The Progressive Moral Reasoning of PZ Myers
The New York Times article noted in my last post states that advances in evolutionary science suggest that it is now for biologists, not philosophers or theologians, to say what the moral rules are. What better time to look at the moral views and example of one biologist, PZ Myers.
Here are a few quotes, reflecting Myers' thoughtful reflections on mankind's deepest moral issues:
[O]ne of the things that really annoys me about my side of the debate is that so many sit in such terror of making anyone unhappy that they avoid any vigor in the arguments; they seem to blanch in terror that whomping down hard on the stupidity of their so-called "allies" will cause them to run away. Their strategy is to toady up to creationists and fencesitters and pious twits and ignorant theologians and little old ladies who faint at the sight of monkeys, and hope that mewling softly will win them over. Others can coddle the fools who dither and simper wishfully over gods and old myths and apologetics, but some of us have to charge forward and stake out a solid position, one that excludes altogether the ancient fairy tales.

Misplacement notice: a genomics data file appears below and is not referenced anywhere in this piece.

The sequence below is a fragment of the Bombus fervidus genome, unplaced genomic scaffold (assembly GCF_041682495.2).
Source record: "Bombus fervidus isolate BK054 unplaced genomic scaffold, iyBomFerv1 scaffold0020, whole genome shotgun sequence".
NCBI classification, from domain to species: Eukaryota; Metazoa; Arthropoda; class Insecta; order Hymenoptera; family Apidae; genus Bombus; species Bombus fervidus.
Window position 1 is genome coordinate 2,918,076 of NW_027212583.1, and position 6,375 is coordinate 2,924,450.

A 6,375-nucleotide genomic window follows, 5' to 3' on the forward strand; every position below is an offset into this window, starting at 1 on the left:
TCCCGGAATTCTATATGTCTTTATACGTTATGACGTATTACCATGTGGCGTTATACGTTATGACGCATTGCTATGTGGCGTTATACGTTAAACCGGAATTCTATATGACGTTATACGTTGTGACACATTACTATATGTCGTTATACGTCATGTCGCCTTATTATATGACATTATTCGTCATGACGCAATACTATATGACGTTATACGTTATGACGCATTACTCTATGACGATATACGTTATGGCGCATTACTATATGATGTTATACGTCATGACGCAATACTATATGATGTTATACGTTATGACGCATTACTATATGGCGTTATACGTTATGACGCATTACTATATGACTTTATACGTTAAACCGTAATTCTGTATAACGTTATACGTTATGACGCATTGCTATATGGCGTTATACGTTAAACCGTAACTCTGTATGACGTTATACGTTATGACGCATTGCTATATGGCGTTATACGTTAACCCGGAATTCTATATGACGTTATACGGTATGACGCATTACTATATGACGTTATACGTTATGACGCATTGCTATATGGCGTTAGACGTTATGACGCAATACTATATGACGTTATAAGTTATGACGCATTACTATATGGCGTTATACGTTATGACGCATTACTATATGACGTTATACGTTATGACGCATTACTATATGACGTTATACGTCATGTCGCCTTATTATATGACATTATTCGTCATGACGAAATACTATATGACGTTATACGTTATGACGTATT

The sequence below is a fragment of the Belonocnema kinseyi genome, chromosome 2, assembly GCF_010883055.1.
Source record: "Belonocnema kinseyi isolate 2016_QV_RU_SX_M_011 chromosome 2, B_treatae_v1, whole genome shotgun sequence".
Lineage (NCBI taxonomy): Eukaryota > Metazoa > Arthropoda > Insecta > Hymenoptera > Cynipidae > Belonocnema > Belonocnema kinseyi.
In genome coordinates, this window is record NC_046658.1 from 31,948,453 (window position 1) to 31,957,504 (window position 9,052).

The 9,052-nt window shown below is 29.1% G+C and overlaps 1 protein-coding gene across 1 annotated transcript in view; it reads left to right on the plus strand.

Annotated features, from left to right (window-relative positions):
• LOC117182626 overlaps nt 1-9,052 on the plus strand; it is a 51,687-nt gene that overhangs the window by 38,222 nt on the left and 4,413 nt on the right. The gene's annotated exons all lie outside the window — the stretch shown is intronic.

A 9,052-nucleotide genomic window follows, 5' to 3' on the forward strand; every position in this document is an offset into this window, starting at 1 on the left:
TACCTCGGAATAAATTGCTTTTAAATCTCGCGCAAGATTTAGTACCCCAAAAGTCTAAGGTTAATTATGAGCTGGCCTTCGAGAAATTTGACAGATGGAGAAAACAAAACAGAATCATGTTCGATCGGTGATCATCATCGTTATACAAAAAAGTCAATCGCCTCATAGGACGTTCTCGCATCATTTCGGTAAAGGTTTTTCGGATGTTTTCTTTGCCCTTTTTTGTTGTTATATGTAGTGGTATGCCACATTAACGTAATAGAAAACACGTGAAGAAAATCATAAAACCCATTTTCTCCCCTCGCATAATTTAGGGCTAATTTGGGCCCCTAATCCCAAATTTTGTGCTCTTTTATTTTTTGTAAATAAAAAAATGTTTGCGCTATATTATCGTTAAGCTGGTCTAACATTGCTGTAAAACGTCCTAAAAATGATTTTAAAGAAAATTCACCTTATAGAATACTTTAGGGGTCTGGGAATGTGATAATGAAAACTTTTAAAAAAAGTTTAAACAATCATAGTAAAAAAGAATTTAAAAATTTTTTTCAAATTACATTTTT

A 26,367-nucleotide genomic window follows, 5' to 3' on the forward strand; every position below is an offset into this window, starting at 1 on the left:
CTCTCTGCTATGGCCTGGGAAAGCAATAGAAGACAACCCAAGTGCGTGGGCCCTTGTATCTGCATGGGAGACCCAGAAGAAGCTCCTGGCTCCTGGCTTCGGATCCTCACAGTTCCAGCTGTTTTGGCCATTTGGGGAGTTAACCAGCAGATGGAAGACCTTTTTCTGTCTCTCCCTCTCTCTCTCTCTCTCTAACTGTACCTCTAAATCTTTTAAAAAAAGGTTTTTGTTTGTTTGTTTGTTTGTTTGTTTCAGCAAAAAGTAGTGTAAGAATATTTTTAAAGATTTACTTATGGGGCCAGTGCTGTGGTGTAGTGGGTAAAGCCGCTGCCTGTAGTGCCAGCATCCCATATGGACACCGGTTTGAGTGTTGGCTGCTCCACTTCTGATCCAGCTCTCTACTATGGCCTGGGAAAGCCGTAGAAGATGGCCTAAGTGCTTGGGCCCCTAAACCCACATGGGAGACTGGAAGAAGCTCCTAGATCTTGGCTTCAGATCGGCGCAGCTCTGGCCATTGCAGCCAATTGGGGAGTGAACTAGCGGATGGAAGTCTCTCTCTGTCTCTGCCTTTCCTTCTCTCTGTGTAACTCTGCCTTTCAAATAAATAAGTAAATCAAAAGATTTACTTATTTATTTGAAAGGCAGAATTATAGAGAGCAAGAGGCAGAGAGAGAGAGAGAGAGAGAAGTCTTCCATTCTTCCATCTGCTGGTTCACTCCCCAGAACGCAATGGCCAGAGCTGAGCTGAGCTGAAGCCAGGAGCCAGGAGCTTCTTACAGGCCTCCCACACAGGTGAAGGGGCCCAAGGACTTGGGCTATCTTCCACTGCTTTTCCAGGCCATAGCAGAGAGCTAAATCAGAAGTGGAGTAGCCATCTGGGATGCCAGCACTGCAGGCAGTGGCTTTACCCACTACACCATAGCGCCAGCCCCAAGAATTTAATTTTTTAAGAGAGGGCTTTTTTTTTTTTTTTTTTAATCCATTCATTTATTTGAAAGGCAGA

Here is another:
Please don’t try to tell me that you object to the tone of our complaints. Our only problem is that we aren’t martial enough, or vigorous enough, or loud enough, or angry enough. The only appropriate responses should involve some form of righteous fury, much butt-kicking, and the public firing and humiliation of some teachers, many schoolboard members, and vast numbers of sleazy far-right politicians.
Yes, history has shown that getting meaner is very effective in resolving societal conflicts and dealing with the people with whom you disagree. Imagine a world in which everyone asks the simple question: What would PZ do?